"The good news is the snow is a good insulator," explained Melinda Myers, a gardening expert. "The bad news is it's going to slow the start of the season."
Even though plants don't typically go into the ground until May, Myers said some problems stemming from our harsh winter run deep. In order for plants to thrive, soil temperatures need to be at least 50 degrees. She said frost levels and frigid air could set gardeners back at least two weeks.
"When we jump start, the soil is cool," she said. "Plants are stunted and don't grow so that's why calendars are a guideline, but really, the air and soil temperatures dictate when you should be planting flowers, vegetables and things out in the yard."
At Schroeder's Flowers, prep work has been well underway for months.
"When the poinsettias disappear, we put this new crop of spring color out," said Brian Schroeder.
A lot of their plants were grown right at the store and kept in a temperature-controlled area. Schroeder said a lot of this work started right around Christmas."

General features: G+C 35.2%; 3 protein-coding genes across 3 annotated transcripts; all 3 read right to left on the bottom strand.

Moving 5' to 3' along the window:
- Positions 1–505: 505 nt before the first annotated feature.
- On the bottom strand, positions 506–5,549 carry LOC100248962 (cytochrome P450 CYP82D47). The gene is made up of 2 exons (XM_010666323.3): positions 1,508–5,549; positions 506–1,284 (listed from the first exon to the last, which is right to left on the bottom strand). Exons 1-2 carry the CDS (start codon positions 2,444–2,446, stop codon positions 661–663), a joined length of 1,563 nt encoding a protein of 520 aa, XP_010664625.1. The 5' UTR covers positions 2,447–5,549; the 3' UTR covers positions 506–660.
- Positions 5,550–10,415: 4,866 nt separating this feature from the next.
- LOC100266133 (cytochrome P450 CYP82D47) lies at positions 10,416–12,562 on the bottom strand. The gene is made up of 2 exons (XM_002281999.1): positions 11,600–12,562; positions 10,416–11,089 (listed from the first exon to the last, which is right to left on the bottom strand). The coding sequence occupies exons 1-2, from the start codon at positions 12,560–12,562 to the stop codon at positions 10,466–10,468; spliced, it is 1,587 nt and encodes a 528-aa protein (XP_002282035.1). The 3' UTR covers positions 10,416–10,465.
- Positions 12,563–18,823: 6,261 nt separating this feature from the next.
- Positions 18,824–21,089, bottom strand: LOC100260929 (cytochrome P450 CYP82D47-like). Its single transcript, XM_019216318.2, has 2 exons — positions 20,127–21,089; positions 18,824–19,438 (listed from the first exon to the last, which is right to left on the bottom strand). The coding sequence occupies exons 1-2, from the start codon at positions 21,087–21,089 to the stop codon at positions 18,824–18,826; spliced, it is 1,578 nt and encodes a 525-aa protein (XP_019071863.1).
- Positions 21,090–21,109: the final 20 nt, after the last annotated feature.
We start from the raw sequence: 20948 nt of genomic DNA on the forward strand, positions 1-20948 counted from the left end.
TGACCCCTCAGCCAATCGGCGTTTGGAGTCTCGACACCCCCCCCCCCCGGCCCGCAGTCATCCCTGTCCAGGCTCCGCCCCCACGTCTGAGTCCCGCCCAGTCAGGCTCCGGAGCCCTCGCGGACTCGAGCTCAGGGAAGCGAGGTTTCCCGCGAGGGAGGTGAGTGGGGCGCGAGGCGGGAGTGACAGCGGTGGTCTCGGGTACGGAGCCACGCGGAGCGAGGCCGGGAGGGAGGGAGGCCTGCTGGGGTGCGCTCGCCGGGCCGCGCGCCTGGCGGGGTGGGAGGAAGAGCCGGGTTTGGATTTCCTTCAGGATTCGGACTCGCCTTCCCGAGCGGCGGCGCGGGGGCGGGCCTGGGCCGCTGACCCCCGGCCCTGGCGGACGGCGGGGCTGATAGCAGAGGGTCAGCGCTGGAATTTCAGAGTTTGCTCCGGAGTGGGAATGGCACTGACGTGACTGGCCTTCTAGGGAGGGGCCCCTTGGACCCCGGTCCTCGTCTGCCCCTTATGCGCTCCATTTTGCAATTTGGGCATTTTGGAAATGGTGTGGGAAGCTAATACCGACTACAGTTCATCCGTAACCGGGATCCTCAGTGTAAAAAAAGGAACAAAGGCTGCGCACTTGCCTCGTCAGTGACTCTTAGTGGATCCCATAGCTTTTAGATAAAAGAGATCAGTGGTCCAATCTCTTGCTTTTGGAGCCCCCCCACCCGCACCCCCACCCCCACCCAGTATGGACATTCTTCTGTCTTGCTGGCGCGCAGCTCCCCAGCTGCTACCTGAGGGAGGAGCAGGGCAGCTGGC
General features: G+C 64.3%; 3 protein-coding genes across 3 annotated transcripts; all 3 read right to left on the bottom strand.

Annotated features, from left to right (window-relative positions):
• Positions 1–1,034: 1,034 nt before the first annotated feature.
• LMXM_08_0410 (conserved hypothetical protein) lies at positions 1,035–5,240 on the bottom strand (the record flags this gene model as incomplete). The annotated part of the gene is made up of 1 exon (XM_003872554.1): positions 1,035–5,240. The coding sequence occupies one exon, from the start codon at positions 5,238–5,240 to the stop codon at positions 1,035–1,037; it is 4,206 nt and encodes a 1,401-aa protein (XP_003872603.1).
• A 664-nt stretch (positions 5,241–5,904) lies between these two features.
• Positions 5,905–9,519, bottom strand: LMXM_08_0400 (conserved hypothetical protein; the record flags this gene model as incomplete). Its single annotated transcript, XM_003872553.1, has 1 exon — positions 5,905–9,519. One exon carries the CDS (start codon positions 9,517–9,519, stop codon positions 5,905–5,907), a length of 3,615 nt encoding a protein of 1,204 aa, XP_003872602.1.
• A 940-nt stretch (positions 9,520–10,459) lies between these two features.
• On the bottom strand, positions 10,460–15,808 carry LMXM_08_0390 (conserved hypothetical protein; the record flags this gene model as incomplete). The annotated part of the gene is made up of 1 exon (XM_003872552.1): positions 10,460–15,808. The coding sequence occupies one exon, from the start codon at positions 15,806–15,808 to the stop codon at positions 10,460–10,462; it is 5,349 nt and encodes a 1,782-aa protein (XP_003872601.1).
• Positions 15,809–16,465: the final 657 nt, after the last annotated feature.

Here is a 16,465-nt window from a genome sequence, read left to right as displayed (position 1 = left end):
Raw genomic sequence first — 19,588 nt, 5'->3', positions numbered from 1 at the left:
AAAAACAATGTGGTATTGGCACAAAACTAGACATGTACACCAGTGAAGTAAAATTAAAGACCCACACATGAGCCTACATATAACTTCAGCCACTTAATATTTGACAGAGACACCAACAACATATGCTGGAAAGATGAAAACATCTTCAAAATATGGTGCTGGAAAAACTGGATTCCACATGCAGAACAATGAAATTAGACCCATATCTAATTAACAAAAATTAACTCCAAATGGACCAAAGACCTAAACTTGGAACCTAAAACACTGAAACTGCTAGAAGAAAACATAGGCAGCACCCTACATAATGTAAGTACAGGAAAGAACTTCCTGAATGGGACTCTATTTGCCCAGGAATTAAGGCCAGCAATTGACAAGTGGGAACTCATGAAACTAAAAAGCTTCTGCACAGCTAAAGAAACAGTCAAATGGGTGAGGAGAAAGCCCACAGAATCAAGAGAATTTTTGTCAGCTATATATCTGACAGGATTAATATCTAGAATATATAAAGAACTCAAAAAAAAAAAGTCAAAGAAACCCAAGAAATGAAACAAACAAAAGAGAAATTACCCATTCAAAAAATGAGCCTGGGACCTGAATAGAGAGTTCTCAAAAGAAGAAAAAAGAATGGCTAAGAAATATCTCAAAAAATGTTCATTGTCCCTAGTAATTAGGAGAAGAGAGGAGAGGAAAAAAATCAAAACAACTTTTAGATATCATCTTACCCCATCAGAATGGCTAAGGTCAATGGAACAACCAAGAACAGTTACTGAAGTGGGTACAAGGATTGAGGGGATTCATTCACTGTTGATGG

In one of a handful of greenhouses, impatiens and petunias are taking shape. Schroeder said most of the starts come in from across the country and are fine to grow inside until the ground is ready.
"It might take a while for that to happen, but we have all of April to warm up," explained Schroeder. "If we get a decent April, we could be fine. But March is going to be chilly I think."
"Let's hope things warm up that quickly," added Myers.
Myers said soil is ready to plant in when it's moist, not soggy and wet. She also recommends investing in a soil thermometer to track the temperature.
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